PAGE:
People still look at me stupidly. I don’t blame them.
I’ve had several months to experiment with how I present my weight loss ‘secret.’ (Hint: it’s not a secret.)
I’m careful to avoid being evangelical. If people ask me, I tell them my opinion. It’s an easy pitfall to reach out. People aren’t ready until they’re ready. That’s true of almost everything. Being in counseling and looking at things from an outsider’s perspective has brought some insights. For those who inquire, it is possible for me to attempt to give them a slice of confidence.
At work, it’s been informative to interact with people who’ve known me for years, because they’ve known me as fat for most of that time. Some of them are holding their breath, waiting for me to put the weight back on. I don’t take it personally. Others are watching me, wondering how they might capture a bit of my genie in the bottle. It is the latter group who have the best chance, in part because they are not only interested, but optimistic about their changes. Optimism makes so many things more fulfilling and likely. If they see me doing it, it’s a powerful argument that they can do it, too. (If they want to.)
In the last couple of weeks, I’ve replied, “The secret is already inside you. It might be dormant or untapped – but it’s there.”
Obviously, people scoff. “If that were true, I’d already be doing it!” Most of them make ‘the’ face when they fire back at me.
“Yeah, well, until late last year, I scoffed too. And then a switch went off in my head. Look, everything I used to break the decades of yo-yo cycles was in my head. I didn’t add anything. No pills, no exercise, nothing. Something inside me flipped. For me, it wasn’t willpower. It was just a certainty. It’s that way with everyone who makes fundamental changes. Whether they are going to lose weight, run a marathon, break a habit, or learn a foreign language. So what if you fail nineteen times? The only effort that matters is the twentieth, isn’t it? You can’t run a marathon until you do it. You can shout in another language until you can. And you’re going to be overweight until you’re not.”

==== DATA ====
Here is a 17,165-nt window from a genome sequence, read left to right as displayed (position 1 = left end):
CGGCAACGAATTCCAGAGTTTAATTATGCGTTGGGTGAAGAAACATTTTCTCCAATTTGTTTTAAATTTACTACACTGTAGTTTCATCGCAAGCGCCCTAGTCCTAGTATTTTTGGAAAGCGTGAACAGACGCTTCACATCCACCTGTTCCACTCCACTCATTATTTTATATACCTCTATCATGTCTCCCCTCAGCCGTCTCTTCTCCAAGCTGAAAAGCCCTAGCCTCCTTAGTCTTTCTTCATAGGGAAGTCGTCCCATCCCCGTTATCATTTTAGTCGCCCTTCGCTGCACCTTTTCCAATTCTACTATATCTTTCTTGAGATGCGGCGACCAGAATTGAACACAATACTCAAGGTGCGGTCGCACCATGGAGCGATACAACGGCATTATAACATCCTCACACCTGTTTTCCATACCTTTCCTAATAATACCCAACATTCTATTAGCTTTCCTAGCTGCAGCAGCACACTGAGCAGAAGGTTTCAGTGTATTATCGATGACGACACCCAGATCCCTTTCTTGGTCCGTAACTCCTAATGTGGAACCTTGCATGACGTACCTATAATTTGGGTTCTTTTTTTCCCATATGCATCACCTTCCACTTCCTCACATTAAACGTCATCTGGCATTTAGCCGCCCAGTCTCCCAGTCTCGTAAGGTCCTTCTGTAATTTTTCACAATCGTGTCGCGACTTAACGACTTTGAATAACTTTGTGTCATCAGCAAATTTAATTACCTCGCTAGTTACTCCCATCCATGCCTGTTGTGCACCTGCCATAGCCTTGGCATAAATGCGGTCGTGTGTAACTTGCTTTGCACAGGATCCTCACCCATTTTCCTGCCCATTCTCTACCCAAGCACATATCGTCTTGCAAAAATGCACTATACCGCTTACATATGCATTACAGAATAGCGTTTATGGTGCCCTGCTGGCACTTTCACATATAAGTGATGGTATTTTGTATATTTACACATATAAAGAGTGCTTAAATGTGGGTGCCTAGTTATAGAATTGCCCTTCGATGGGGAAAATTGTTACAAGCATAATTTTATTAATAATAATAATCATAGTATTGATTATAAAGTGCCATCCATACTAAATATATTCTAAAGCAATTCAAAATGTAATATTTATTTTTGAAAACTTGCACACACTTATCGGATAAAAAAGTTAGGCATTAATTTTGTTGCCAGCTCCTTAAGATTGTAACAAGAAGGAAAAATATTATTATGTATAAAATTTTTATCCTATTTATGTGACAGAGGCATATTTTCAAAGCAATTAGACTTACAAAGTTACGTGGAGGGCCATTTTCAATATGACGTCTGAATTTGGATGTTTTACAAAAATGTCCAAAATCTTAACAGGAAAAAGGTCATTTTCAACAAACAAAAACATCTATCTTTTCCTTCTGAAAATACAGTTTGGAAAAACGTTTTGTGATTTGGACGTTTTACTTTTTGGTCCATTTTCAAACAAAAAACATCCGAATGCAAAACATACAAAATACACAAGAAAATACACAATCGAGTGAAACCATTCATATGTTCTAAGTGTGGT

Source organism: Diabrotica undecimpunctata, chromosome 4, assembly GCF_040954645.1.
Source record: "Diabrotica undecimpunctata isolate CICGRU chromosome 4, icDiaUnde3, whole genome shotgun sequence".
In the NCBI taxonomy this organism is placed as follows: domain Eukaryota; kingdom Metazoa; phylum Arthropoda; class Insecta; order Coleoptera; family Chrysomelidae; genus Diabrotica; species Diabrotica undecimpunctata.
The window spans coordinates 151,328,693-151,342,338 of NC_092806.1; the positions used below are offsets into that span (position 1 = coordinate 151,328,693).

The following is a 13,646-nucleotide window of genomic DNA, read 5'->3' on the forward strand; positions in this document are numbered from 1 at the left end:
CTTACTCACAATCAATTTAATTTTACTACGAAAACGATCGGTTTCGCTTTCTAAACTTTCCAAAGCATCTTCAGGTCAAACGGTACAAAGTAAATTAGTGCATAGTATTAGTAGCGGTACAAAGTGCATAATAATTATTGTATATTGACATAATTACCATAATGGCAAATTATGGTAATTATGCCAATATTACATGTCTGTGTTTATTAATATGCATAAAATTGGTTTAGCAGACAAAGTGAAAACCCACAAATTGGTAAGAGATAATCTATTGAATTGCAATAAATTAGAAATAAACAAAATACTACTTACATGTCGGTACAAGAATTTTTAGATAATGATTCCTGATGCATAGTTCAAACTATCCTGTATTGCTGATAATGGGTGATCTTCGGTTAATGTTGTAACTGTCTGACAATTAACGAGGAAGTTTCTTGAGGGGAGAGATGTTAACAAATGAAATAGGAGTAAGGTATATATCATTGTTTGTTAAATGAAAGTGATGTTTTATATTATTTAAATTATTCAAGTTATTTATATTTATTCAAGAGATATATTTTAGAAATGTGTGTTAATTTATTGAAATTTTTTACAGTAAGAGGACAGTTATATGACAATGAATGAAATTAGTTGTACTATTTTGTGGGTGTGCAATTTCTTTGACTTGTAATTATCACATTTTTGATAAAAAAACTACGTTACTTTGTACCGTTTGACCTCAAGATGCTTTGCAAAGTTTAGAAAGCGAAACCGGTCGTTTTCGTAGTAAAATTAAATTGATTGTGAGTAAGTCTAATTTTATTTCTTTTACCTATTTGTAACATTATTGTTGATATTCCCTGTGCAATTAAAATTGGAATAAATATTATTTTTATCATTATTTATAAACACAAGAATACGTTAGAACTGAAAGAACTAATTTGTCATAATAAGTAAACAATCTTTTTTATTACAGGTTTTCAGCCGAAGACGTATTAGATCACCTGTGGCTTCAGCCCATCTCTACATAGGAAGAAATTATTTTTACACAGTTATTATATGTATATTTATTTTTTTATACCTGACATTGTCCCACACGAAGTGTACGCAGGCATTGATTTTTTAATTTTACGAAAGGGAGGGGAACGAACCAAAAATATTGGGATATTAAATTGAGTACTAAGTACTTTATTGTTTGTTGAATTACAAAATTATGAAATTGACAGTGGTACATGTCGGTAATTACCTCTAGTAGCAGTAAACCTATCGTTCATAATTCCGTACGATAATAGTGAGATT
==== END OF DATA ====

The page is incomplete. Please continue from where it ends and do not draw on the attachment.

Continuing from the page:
“Do I have superpowers? Do you think that someone like me has an insight other than what I’m telling you? Think of me as a placebo. If knowing I can do it convinces you that you can too, grab it and run. Stop questioning. Until you accept the fact that you are the probably the only reason you’re still overweight, you can’t see around the corner. And if you do manage to see the possibility that you can do it, pretty much nothing will stop you. Some people do have medical reasons that make it very hard, that much is true. But losing weight is totally a matter of eating less than you burn. If you can choose great tasting and healthier instead of some of the stuff you’re eating now, you’re going to lose weight. And if you commit to learning and experimenting, you won’t be stopped. I’m still experimenting now, over six months later.”
In general, people still look at me like I’m an idiot.
“You have to use small choices to your advantage. The point of doing anything like weight loss is to change your habits that will arc across your entire life. And hopefully get a bit of self-confidence when you do it. If you make incremental changes, you are going to get results. Do what you can but do it consistently. And if you fail, reset. Again, and again. If you find that people aren’t supportive, they are at least communicating your lack of value in their lives. The guy who takes off sprinting is going to get way ahead of you in a race, especially if you’re walking. But I guarantee that you can walk a lot longer than he can sprint. Weight loss is the same way.”
And that’s the gist of my most recent TED talks regarding weight.